The six numbers on a dice are great for deciding the level of formality of the exchange which students have to roleplay (e.g. “1 = super formal, 2 = fairly formal, 3 = slightly formal/ standard business level, 4 = slightly informal/ friendly/ casual, 5 = fairly informal, 6 = super informal”). This could also be done with students rolling the dice secretly and using that level of formality, then their partner guessing what number they got from listening to the language that they used. A more amusing (if unrealistic) version is for both students to secretly roll the dice and use that level of formality in their conversation together, even if that means that they are using very different levels.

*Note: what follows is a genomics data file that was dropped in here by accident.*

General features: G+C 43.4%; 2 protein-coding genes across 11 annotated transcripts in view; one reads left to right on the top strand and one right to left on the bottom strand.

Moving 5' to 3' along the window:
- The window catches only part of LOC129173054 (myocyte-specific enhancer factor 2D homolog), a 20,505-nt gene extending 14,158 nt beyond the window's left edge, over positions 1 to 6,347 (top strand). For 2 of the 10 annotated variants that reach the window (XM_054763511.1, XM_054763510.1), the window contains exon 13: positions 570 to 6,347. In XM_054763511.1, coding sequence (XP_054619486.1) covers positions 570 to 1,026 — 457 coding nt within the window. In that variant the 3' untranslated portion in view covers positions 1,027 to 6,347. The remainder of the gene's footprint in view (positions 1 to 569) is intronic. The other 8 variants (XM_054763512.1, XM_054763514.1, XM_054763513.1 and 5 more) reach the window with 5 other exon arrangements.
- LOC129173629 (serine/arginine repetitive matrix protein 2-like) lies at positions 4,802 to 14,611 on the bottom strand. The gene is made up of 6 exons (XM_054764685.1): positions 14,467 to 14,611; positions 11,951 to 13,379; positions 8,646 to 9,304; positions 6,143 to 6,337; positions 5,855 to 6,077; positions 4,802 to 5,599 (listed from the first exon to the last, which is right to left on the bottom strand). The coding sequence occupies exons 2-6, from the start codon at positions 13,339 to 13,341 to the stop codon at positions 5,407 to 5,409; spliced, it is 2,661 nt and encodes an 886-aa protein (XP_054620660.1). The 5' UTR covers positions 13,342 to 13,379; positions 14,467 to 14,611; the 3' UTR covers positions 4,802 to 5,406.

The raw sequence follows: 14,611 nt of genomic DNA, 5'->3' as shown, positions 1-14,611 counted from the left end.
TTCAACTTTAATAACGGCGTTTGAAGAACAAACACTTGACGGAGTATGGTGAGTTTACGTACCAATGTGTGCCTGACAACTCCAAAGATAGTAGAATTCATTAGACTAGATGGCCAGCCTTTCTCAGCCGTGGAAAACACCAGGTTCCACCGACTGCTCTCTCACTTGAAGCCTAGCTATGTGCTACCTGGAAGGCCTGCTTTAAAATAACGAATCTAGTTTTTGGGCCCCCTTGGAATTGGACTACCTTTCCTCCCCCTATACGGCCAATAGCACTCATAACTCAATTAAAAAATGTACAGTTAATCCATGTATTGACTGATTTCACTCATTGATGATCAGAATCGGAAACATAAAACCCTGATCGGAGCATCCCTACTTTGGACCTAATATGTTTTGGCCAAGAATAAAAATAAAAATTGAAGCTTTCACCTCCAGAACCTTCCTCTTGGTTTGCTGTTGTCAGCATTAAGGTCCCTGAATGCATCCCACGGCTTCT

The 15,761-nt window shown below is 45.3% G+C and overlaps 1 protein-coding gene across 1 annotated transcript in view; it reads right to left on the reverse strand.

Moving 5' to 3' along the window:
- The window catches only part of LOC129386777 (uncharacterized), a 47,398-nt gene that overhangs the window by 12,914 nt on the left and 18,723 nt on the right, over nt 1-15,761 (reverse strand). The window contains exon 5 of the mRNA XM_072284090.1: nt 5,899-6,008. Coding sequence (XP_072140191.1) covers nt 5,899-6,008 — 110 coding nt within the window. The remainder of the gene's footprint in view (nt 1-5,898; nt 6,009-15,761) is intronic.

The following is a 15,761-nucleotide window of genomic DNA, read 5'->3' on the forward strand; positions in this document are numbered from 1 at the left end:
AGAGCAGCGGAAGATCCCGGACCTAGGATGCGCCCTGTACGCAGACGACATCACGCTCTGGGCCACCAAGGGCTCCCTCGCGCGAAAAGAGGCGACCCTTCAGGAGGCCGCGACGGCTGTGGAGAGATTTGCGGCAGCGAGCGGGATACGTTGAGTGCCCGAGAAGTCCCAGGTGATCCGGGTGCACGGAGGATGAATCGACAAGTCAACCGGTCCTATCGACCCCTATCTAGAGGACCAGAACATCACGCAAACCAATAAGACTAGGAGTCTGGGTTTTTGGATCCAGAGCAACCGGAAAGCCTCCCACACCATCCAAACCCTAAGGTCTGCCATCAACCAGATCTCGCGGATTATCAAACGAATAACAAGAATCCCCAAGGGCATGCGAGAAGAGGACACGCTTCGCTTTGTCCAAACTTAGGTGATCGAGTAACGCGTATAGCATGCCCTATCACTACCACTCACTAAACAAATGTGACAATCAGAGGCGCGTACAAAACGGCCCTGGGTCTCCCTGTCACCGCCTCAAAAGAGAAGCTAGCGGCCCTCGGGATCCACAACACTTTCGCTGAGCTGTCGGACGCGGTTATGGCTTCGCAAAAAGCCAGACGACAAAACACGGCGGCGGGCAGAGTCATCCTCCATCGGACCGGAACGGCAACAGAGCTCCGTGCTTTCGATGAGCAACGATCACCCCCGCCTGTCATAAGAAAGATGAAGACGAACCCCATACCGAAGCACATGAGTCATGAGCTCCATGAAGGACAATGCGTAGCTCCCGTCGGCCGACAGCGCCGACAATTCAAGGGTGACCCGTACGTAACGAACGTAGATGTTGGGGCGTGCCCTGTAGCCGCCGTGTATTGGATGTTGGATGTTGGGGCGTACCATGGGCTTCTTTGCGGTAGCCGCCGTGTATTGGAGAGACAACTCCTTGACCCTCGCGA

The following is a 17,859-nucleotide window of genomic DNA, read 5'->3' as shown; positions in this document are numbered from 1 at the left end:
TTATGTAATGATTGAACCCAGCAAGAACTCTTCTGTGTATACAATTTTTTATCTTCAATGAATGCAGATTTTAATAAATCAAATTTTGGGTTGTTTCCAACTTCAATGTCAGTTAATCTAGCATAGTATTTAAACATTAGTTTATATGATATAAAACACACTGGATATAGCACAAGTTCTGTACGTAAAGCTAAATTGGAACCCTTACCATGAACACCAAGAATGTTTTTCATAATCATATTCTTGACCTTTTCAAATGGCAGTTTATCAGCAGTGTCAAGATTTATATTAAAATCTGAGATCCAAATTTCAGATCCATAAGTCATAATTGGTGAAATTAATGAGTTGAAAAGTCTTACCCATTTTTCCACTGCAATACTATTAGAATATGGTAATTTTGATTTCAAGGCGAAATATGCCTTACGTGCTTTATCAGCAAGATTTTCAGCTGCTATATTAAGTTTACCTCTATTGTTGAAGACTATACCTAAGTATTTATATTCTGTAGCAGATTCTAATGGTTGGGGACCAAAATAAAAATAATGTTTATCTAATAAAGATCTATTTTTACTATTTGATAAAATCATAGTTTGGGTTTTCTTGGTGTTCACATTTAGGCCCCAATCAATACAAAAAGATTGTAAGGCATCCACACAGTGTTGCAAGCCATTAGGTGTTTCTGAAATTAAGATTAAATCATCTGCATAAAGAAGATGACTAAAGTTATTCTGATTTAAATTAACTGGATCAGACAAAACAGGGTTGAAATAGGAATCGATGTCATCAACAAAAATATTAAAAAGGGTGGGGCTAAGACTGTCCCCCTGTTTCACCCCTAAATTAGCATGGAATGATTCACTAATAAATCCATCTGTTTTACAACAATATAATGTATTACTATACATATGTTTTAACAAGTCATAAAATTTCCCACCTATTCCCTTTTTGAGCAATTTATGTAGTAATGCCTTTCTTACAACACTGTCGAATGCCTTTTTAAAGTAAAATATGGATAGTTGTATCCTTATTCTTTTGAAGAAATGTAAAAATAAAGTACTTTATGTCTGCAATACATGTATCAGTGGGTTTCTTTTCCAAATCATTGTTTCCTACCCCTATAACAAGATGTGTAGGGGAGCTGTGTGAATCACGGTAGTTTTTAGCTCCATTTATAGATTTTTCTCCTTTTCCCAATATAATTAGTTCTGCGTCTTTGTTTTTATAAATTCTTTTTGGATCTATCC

Instead of directly stating the level of formality, the numbers on the dice could also go with situations which tend to have a particular level of formality (“1 = meet a potential new client for the first time, 2 = meet an old school friend”, etc).


Formal and informal language card games

The different levels of formality and situations with particular levels of formality that are chosen by a dice above can also be chosen via cards. The cards can either be taken one by one randomly from a pack on the table, or can be dealt out and chosen by students from their hands.

Cards can also be used during roleplays, for example with a version of the key words games described below.


Formal and informal language key words games